Installing from source
The Gerris environment consists of two main parts: the Gerris solver itself and the visualisation application GfsView. The Gerris solver does not need interactive display and can run purely in terminal mode. This is useful when running applications on supercomputing systems which are often used in "batch mode".
The Gerris solver depends on the GTS library for geometrical operations and object-oriented programming. The GTS library in turns depends on the Glib library, a set of useful extensions for C programming. Glib is installed as part of the standard installation on many Linux systems, however the corresponding development files (library header files etc...) usually need to be installed explicitly.
Installing the glib development files
Depending on your system, you have the choice between two installation procedures.
Linux systems use an utility called pkg-config to find out about development libraries installed on the system. Other versions of UNIX may also have pkg-config installed but your luck may vary.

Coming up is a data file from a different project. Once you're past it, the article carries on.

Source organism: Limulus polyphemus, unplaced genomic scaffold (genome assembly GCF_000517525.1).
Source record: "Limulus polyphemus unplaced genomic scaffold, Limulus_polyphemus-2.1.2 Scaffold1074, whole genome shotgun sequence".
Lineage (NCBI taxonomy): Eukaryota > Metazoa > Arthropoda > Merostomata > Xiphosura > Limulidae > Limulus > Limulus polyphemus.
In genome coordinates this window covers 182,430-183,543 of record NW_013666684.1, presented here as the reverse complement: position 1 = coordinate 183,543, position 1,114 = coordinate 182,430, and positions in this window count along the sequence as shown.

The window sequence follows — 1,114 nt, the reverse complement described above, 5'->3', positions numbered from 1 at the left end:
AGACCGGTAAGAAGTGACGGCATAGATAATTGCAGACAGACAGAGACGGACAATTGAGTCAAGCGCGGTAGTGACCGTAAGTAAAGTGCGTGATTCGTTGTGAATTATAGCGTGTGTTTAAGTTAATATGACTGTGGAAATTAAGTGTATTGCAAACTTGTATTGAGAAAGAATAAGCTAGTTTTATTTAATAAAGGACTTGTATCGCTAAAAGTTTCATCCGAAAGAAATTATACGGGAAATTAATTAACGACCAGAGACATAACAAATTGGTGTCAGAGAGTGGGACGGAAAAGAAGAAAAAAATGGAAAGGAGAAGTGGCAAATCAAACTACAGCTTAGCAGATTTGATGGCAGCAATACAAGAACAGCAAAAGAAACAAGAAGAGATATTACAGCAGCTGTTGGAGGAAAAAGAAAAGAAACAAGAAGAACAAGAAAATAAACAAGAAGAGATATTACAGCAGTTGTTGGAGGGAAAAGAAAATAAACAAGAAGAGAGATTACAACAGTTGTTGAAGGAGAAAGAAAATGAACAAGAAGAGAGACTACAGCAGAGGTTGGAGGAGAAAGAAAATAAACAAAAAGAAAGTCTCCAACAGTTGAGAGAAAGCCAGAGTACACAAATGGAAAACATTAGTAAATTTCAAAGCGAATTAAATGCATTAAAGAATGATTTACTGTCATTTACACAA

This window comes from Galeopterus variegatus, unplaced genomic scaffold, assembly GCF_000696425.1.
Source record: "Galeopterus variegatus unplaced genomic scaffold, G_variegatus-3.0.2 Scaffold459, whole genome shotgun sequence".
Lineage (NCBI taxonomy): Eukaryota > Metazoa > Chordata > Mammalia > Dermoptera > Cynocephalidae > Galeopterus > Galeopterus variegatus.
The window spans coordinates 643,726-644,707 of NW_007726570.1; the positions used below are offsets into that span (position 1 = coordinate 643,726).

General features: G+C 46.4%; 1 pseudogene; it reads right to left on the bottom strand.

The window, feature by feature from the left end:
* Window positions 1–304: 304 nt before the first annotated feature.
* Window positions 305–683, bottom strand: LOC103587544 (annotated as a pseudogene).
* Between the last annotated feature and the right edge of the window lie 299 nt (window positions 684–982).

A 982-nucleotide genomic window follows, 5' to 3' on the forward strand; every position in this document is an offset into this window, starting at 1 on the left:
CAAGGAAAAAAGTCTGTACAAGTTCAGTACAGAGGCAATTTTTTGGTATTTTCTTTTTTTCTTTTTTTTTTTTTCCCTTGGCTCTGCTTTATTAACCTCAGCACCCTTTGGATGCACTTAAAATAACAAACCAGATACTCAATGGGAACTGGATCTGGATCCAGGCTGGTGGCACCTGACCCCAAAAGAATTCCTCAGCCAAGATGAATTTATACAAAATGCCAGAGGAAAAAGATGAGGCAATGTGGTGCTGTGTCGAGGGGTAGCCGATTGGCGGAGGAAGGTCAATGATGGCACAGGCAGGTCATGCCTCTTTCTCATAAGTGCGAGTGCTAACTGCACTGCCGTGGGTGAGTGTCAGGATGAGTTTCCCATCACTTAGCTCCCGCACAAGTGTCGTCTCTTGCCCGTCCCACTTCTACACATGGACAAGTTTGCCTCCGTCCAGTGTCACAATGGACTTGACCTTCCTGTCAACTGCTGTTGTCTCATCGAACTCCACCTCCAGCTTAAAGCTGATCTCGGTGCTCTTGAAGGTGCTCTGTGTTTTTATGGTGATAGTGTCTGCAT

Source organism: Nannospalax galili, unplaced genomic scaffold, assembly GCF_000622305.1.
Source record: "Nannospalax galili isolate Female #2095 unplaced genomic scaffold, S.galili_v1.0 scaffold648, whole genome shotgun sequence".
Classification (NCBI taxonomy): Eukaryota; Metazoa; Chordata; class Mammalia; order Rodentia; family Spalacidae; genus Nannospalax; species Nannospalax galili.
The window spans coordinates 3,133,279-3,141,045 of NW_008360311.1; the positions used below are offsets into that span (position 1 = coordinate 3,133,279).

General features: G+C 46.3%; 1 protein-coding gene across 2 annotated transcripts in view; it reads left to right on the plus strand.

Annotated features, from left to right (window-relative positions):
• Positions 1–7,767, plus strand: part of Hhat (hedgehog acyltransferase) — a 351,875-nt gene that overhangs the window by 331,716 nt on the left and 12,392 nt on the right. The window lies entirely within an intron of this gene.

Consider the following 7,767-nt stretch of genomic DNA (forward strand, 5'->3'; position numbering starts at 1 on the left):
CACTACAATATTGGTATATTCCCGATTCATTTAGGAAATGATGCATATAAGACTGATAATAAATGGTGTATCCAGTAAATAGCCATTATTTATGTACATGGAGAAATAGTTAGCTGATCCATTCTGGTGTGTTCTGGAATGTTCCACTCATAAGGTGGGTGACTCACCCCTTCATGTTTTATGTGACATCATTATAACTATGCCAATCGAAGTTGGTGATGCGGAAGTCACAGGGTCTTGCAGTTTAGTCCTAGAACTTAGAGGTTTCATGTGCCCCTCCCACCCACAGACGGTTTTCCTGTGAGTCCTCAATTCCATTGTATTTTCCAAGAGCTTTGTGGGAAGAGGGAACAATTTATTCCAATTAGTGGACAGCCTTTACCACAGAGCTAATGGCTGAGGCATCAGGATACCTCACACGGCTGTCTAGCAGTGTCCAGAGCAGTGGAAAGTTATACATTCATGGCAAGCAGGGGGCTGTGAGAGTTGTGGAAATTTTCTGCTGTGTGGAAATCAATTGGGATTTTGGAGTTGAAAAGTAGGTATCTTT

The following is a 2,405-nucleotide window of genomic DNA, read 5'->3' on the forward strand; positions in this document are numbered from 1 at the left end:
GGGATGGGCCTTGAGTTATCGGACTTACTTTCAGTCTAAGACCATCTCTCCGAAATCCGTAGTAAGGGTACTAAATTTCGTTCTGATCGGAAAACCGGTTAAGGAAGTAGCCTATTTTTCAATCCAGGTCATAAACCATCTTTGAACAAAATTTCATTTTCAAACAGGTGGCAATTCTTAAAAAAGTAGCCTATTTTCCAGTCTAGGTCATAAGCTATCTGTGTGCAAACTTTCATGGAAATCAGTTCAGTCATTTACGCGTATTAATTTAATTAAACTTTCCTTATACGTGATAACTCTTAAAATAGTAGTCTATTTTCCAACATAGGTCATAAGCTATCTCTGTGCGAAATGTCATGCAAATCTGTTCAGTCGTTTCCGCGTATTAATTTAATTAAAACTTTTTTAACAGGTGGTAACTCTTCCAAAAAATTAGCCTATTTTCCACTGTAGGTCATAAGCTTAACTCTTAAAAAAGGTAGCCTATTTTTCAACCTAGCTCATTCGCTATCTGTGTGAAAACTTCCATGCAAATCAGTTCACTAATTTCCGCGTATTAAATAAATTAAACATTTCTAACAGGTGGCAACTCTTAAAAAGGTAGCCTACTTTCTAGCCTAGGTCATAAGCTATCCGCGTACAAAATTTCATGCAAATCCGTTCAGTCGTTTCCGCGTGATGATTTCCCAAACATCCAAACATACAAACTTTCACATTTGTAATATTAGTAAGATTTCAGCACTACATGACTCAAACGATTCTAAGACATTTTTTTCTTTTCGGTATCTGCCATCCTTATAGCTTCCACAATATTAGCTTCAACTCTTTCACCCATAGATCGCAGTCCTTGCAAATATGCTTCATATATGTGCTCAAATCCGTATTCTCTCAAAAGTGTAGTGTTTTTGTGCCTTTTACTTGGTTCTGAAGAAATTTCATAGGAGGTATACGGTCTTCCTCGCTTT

To check whether you already have the development files for glib on your system do:
% pkg-config glib-2.0 --modversion
If the development files are installed you will get something like:
i.e. the installed version number of glib. Otherwise, you will need to install the development files first. It is most easily done by using the packaging system of your linux distribution. For example on a debian-based distribution just type:
% sudo apt-get install libglib2.0-dev
RPM-based distributions (Red Hat, Fedora, Suse etc...) will have similar tools but the package name may be different.
Installing the glib 1.2 series
On more exotic systems (e.g. Cray unicos etc...) it may prove difficult to install the glib 2.0 series (because of the multiple dependencies). The older glib 1.2 series is self-contained and should be easier to install instead. Both GTS and Gerris are written to be compatible with the older glib series.